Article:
Bridges of Spain depicted on new stamps by Correos

Bridges of Spain depicted on new stamps by Correos

The Spanish Correos continued "The Spanish Bridges" series of stamps with two stamps and two souvenir sheets dedicated to the Dragon Bridge in Alcala de Guadaira (Seville), the Puente Ingeniero Carlos Fernandez Casado (Leon), the Roman Bridge in Merida (Badajoz) and the Puente del Pilar (Zaragoza).

The Dragon Bridge crosses the river Guadaira in the town of Alcala de Guadaira (Seville). It was built by the Civil Engineers Jose Luis Manzanares and Inigo Barahona and opened on the 28th of March 2007. It is 123 meters long, with four spans: 43 meters the two central ones and 18.5 meters the two end ones. It was one of the first figurative bridges in the world and the first in Spain, and it emulates a dragon emerging from the Castillo hill and swimming across the river. Its inspiration comes from the architecture of Antoni Gaudi in Guell Park in Barcelona. The bridge is made of reinforced, pre-stressed concrete covered in "trencadis", a mosaic composed of pieces of ceramic and traditional tiles. It forms part of the Alcala de Guadaira bypass.

The Puente Ingeniero Carlos Fernandez Casado -which takes its name from the construction engineer - spans the Barrios de Luna reservoir, in the province of Leon. It was built between 1981 and 1983 as part of the AP-66 or Ruta de la Plata motorway. It is a cable-stayed bridge, measuring 643 meters long and 22 meters wide, for four lanes, and was the longest cable-stayed bridge in the world at that time. It has two towers more than 100 meters high, which open at the bottom. Each tower has 27 pairs of front cables and 28 pairs of rear cables. The bridge is divided into three spans, the central span measuring 440 meters and the two side spans measuring 66 meters. A sliding joint was built into the central span to absorb expansion movements.

The Roman Bridge in the city of Merida stands on the Guadiana river as part of the archaeological site of the ancient Augusta Emerita, the name by which the town was known in ancient times. It was built in the 1st century to facilitate communications with Hispania Baetica and give access to the city after the settlement of the Roman legions in town. It is 792 meters long with 60 round arches and it is considered to be the longest bridge of antiquity. It is built with a concrete core made of materials from the river and covered with granite padded blocks. It was originally divided into three distinct sections.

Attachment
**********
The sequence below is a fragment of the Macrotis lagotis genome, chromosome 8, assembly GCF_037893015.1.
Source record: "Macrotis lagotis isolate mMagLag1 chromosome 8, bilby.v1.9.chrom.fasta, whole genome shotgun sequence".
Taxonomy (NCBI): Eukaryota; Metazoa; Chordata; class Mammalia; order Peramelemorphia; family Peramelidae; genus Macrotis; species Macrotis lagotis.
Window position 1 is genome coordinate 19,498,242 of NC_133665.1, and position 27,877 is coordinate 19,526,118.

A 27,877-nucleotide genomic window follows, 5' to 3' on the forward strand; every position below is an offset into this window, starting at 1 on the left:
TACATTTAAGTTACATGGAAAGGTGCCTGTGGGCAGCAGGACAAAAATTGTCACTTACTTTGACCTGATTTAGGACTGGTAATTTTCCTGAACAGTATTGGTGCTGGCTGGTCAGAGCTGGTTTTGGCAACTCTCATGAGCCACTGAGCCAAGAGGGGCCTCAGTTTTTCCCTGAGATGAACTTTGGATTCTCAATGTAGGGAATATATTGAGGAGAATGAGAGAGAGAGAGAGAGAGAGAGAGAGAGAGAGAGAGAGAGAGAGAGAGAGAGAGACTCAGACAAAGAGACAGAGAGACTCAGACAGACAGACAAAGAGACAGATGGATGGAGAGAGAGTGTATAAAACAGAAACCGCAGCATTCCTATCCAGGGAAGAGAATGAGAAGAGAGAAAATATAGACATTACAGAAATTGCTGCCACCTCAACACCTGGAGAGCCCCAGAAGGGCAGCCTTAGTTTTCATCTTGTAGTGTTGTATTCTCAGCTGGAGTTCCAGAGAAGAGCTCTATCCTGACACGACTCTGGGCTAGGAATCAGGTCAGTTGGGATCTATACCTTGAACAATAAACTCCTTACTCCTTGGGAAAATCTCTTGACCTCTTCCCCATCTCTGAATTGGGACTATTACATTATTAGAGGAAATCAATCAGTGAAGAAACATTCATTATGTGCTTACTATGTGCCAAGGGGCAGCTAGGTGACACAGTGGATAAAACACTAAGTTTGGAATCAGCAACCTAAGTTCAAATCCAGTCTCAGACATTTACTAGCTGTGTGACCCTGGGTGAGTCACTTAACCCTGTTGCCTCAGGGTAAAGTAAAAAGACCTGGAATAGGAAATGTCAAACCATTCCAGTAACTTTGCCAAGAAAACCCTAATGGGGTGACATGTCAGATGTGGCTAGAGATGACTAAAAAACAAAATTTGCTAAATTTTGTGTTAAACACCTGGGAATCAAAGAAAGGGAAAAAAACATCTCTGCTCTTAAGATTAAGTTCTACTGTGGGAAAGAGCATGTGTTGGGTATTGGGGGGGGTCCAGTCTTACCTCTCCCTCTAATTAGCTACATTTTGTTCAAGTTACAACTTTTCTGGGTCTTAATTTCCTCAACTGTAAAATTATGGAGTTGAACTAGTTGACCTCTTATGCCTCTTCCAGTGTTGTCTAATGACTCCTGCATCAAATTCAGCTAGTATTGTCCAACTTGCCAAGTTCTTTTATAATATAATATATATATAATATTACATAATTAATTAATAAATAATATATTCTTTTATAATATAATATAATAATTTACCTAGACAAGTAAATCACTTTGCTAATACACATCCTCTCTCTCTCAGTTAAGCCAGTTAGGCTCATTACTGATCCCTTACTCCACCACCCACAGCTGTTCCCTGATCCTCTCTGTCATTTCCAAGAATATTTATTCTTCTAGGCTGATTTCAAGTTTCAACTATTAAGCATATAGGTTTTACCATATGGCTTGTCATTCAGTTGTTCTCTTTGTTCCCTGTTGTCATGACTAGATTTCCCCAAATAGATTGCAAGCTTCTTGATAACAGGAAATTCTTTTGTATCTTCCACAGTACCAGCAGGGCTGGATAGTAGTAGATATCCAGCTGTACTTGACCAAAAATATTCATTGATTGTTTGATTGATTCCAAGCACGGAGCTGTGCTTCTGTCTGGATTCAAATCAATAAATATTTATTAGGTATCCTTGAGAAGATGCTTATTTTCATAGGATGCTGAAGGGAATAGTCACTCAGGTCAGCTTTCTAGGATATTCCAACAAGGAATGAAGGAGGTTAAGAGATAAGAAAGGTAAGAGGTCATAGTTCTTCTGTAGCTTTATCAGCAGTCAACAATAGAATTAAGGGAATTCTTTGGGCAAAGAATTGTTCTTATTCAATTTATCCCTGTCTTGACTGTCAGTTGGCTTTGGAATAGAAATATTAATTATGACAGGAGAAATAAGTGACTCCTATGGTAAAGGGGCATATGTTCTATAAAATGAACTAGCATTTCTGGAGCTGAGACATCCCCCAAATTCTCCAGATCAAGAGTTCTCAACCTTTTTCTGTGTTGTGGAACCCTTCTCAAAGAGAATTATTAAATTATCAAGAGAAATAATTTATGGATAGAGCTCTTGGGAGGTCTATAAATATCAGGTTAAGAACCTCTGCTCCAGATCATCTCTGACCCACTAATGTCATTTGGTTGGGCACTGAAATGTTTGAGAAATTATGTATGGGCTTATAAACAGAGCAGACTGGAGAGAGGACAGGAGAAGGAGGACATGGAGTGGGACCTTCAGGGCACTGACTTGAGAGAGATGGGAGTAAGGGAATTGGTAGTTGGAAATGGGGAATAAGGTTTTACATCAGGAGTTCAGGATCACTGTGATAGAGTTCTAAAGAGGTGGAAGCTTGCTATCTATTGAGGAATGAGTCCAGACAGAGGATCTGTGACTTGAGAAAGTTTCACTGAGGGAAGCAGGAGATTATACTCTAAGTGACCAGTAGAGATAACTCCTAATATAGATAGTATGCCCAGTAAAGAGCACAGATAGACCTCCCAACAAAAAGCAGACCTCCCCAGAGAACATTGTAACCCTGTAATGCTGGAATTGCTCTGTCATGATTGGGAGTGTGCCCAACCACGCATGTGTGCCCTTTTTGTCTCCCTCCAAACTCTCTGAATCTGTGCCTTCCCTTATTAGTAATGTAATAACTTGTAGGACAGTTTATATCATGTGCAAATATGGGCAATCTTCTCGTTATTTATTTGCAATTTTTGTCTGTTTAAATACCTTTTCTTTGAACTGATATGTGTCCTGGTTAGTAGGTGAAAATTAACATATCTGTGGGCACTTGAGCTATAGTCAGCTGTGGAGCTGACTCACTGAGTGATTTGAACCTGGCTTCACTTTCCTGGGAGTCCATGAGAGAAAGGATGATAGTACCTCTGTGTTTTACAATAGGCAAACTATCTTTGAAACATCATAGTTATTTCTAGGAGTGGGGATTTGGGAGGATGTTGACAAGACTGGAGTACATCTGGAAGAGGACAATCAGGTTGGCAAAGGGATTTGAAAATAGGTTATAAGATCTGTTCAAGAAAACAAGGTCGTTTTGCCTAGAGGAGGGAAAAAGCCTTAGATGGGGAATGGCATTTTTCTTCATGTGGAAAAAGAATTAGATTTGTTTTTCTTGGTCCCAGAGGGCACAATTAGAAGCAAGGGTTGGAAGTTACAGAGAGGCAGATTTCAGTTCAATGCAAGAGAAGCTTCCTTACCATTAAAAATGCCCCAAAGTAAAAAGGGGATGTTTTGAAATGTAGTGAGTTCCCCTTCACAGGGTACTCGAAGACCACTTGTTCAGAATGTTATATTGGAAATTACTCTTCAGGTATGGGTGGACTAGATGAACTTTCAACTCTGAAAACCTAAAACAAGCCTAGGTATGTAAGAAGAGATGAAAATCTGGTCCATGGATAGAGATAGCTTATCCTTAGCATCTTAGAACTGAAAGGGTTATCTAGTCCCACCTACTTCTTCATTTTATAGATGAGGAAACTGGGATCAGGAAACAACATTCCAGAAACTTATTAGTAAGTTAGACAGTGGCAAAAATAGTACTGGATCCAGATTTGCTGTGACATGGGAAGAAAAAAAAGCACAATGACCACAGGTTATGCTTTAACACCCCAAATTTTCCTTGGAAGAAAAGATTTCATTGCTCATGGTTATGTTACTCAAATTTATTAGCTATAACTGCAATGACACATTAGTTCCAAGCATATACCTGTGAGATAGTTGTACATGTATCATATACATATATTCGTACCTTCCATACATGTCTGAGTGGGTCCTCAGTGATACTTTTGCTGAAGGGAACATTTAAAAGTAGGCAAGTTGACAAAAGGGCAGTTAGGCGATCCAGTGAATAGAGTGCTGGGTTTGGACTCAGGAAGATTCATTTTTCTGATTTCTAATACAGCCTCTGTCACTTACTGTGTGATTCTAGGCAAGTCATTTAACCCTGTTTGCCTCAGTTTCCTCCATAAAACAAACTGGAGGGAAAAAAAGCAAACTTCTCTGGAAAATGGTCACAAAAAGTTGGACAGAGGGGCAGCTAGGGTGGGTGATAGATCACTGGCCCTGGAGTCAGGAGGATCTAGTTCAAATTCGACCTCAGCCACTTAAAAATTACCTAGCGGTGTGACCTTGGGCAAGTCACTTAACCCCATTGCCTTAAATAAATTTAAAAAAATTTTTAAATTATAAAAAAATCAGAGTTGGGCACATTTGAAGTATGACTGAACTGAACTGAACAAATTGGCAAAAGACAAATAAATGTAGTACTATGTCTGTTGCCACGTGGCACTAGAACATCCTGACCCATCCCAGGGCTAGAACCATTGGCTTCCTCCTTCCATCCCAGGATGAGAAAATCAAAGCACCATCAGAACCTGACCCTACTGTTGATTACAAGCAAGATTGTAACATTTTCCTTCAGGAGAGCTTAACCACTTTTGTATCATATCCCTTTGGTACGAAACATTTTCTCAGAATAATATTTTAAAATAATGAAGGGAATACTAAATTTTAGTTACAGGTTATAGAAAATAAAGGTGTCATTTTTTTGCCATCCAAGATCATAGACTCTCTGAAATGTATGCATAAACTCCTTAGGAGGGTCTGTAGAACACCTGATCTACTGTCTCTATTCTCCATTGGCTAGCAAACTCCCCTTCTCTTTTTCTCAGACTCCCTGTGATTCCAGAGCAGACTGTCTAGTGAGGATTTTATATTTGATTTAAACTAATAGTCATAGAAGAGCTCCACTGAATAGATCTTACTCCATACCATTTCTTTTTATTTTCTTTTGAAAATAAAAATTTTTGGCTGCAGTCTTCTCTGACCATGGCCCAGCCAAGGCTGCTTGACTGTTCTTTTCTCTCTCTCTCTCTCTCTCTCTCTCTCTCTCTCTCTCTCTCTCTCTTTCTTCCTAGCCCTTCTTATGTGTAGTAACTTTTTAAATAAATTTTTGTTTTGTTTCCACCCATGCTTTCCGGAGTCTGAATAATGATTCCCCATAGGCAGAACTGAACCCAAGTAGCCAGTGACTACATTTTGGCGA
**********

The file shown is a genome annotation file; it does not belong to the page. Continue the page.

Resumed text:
Over two thousand years of flooding and overflowing of the river have led to several restorations although the bridge still keeps its original construction in the part closest to the city known as the Humilladero. The souvenir sheet depicts a view of the Roman Bridge with its many arches.

The  Puente del Pilar, also known as the Iron Bridge crosses over the River Ebro in the city of Zaragoza. It was built in the late 19th century by the Spanish engineering company La Maquina Maritima y Terrestre specializing in the manufacture of metal bridges in the second half of the 19th and early 20th centuries. It was one of the first fixed bridges in Zaragoza since up till then the only fixed bridge in town was the 15th  century Puente de Piedra. In 1991 it underwent a restoration directed by civil engineer Javier Manterola in which two arched side boards were added for the passage of vehicles reserving the central platform for pedestrians. The metal structure was painted in blue and white, the colours chosen in a popular vote. The souvenir sheet features the bridge with the city in the background and the Basilica of Nuestra Senora del Pilar.

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